This particular Star Wars birthday cakes was made from two 10″ rounds (3″ high), and a half ball pan. Due to the weight of all of the cakes, filling, and fondant, I set them up using a tiered cake construction (putting dowels beneath the stacked cakes) on foam core board. From there, I sculpted the main helmet “design” free-hand from a picture of a Storm Trooper.

Once you have the basic design for the Star Wars birthday cakes, the detail will add depth. I chose to use fondant on the outside because it gave the cake a realistic, smooth finish; opposed to using butter cream (If you decide to go with butter cream or a whipped topping, be sure to use a CRUMB-COAT on the cake prior to applying the final cover of frosting!)

After the fondant was placed on the cake, I simply made even markings for the “eyes” with toothpicks and dental floss and then piped all of the helmet detail with black piping gel (I find it easier to color piping gel with black because of the amount used and the fact that you will get a “true” black color instead of dark gray.)

Thanks for all the great Star Wars birthday cakes on this site!

Star Wars birthday cake by Jane D., Palo Alto, CA

Star Wars Birthday Cakes

My son and I went back and forth about what kind of cake he wanted for his Star Wars 6th birthday party. We finally settled on a clone trooper. First, I found a good graphic online of a clone trooper mask and printed 2 copies in the size that I wanted for the finished cake.

I made one 12-inch round cake (and a bunch of regular and mini-sized cupcakes, in case I needed them for scraps to build out the shape, but I didn’t need them). I cut out the printed picture of the mask to use as a stencil, placed it on top of the 12-inch cake round, and used a small serrated tomato knife to cut around the outside of it (so the cake was now the shape of the mask silhouette).

I used my cake leveler to cut the cake into 2 layers, and gently brushed off any extra crumbs with my hands. I filled and frosted the layers with buttercream frosting. I used the 2nd copy of the printout to cut out shapes that I would need to add dimension and detail to the cake. I used these as stencils to cut out shapes from the cake scraps. I used scraps with curves that would accentuate the 3 dimensional-quality of the mask (see photos).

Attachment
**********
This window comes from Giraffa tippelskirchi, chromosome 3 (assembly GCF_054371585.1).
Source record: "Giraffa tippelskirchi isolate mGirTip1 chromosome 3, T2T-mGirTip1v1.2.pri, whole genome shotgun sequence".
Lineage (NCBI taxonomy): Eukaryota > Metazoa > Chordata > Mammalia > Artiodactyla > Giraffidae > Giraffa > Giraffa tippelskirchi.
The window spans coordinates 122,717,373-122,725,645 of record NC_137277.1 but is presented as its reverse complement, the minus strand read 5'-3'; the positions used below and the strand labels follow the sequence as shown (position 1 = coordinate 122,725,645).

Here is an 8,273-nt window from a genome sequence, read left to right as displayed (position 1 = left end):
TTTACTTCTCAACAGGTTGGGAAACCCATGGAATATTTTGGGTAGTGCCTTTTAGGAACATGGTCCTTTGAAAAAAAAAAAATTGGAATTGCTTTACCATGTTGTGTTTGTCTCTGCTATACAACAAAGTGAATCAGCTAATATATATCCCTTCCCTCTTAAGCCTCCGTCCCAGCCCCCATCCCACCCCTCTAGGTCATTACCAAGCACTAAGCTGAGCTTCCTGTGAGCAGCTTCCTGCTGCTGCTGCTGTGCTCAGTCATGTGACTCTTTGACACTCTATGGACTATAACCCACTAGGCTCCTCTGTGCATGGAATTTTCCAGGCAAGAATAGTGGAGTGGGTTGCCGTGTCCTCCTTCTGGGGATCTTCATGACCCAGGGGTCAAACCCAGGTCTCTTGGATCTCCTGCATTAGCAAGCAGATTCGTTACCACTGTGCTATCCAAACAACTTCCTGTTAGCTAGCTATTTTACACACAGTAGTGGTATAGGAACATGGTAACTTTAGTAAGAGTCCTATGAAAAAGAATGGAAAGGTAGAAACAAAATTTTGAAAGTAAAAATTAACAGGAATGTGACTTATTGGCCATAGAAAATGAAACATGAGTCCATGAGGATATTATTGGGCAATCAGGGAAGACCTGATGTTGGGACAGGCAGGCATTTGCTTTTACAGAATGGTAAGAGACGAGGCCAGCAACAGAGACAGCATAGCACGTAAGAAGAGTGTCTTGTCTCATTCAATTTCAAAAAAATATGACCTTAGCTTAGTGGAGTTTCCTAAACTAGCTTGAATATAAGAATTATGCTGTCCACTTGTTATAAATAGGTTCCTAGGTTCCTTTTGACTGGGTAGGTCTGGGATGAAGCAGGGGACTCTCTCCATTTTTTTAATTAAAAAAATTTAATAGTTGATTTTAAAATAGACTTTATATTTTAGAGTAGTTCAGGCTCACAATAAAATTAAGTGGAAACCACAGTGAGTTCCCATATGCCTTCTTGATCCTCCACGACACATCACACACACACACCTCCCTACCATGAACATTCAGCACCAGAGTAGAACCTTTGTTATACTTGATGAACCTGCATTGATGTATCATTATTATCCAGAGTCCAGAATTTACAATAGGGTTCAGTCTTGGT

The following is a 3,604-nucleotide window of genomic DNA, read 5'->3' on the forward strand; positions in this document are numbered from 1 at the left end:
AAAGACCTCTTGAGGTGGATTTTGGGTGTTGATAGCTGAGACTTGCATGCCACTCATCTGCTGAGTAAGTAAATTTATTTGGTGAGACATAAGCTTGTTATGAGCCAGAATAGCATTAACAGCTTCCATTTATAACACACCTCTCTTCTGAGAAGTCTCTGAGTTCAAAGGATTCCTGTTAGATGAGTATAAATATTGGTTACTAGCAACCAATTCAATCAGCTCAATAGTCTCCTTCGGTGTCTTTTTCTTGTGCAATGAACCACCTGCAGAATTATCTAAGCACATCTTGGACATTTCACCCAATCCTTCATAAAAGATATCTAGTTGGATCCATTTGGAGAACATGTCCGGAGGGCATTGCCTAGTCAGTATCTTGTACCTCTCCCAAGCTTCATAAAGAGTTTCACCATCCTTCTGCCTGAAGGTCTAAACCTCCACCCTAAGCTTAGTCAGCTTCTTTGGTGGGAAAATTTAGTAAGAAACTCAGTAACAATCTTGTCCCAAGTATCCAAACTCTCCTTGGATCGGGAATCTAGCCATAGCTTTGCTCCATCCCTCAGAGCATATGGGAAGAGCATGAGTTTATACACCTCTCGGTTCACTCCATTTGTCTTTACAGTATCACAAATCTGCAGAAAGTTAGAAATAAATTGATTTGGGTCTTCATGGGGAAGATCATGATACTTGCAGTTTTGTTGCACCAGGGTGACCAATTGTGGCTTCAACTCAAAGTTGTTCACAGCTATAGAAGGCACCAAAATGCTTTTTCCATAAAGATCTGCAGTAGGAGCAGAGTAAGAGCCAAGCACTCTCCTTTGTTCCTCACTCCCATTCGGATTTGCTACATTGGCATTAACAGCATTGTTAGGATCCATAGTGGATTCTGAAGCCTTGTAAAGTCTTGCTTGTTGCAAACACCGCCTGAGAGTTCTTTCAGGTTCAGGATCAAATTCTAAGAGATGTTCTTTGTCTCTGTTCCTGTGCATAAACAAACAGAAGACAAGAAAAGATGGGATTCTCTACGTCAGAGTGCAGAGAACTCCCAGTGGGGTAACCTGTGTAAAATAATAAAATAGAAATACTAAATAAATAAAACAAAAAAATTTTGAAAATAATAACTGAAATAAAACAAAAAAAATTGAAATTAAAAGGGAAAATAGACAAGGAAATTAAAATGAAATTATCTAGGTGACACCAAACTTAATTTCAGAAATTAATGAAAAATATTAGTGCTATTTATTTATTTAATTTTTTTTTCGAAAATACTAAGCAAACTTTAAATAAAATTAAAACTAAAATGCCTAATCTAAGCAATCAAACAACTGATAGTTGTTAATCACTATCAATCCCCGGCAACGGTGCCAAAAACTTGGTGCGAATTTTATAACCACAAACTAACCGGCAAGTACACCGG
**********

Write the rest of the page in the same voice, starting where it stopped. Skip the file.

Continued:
Once cut, I arranged the shapes on top of the frosted cake. I then frosted the new additions with a crumb-coat (light layer) of buttercream, and then added a heavier layer of buttercream to the whole cake. I rolled white fondant out to a very large shape (enough to cover the whole cake top and sides, with plenty to spare) and draped the fondant over the top of the cake, pressing and smoothing it over the shaped cake and then trimming the excess off at the bottom.

Again using cut out shapes from the second printout as stencils, I cut shapes from homemade chocolate fondant (made with extra dark cocoa powder) to add black details to mask. I kneaded some silver dust into white fondant to make the mouthpiece and used white fondant ropes to add the raised ridge detail to the mask “crest” (a very small amount of water brushed onto the undersides of the fondant pieces help them adhere to the fondant-covered cake).

I hope you have fun making your own Star Wars birthday cakes!

Star Wars Birthday Cakes
Star Wars Birthday Cakes
Star Wars Birthday Cakes
Star Wars Birthday Cakes
Star Wars Birthday Cakes